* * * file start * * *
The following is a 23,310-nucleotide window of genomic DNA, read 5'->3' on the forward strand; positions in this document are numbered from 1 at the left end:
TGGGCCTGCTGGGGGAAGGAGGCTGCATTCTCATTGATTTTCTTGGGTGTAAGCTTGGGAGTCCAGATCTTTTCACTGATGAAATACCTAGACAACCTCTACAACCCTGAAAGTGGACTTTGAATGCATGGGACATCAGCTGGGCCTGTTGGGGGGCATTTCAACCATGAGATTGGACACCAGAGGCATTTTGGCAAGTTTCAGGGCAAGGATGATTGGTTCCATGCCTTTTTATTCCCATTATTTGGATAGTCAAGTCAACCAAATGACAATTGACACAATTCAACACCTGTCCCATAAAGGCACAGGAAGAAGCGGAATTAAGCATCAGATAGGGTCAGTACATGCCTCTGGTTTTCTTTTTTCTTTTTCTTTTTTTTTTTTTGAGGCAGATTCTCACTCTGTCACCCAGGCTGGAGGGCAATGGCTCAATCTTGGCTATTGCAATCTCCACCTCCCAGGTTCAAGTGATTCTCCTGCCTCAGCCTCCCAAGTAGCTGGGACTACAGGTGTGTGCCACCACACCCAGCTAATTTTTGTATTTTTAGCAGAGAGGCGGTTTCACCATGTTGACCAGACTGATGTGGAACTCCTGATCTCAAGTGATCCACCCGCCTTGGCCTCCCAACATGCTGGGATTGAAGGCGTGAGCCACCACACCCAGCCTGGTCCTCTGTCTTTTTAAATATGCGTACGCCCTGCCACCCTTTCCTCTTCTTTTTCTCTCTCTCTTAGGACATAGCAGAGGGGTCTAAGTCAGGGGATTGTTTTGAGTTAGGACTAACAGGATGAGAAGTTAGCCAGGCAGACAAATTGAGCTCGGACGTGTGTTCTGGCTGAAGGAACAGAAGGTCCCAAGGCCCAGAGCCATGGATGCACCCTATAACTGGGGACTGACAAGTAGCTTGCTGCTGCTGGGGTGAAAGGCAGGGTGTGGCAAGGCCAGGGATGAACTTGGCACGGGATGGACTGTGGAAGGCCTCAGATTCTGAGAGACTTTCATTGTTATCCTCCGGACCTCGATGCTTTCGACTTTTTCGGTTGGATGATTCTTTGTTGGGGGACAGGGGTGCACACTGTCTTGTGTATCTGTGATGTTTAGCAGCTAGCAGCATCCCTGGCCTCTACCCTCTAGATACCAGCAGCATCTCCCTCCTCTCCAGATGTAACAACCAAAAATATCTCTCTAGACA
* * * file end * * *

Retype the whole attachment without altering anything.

The following is a 23,310-nucleotide window of genomic DNA, read 5'->3' on the forward strand; positions in this document are numbered from 1 at the left end:
TGGGCCTGCTGGGGGAAGGAGGCTGCATTCTCATTGATTTTCTTGGGTGTAAGCTTGGGAGTCCAGATCTTTTCACTGATGAAATACCTAGACAACCTCTACAACCCTGAAAGTGGACTTTGAATGCATGGGACATCAGCTGGGCCTGTTGGGGGGCATTTCAACCATGAGATTGGACACCAGAGGCATTTTGGCAAGTTTCAGGGCAAGGATGATTGGTTCCATGCCTTTTTATTCCCATTATTTGGATAGTCAAGTCAACCAAATGACAATTGACACAATTCAACACCTGTCCCATAAAGGCACAGGAAGAAGCGGAATTAAGCATCAGATAGGGTCAGTACATGCCTCTGGTTTTCTTTTTTCTTTTTCTTTTTTTTTTTTTGAGGCAGATTCTCACTCTGTCACCCAGGCTGGAGGGCAATGGCTCAATCTTGGCTATTGCAATCTCCACCTCCCAGGTTCAAGTGATTCTCCTGCCTCAGCCTCCCAAGTAGCTGGGACTACAGGTGTGTGCCACCACACCCAGCTAATTTTTGTATTTTTAGCAGAGAGGCGGTTTCACCATGTTGACCAGACTGATGTGGAACTCCTGATCTCAAGTGATCCACCCGCCTTGGCCTCCCAACATGCTGGGATTGAAGGCGTGAGCCACCACACCCAGCCTGGTCCTCTGTCTTTTTAAATATGCGTACGCCCTGCCACCCTTTCCTCTTCTTTTTCTCTCTCTCTTAGGACATAGCAGAGGGGTCTAAGTCAGGGGATTGTTTTGAGTTAGGACTAACAGGATGAGAAGTTAGCCAGGCAGACAAATTGAGCTCGGACGTGTGTTCTGGCTGAAGGAACAGAAGGTCCCAAGGCCCAGAGCCATGGATGCACCCTATAACTGGGGACTGACAAGTAGCTTGCTGCTGCTGGGGTGAAAGGCAGGGTGTGGCAAGGCCAGGGATGAACTTGGCACGGGATGGACTGTGGAAGGCCTCAGATTCTGAGAGACTTTCATTGTTATCCTCCGGACCTCGATGCTTTCGACTTTTTCGGTTGGATGATTCTTTGTTGGGGGACAGGGGTGCACACTGTCTTGTGTATCTGTGATGTTTAGCAGCTAGCAGCATCCCTGGCCTCTACCCTCTAGATACCAGCAGCATCTCCCTCCTCTCCAGATGTAACAACCAAAAATATCTCTCTAGACA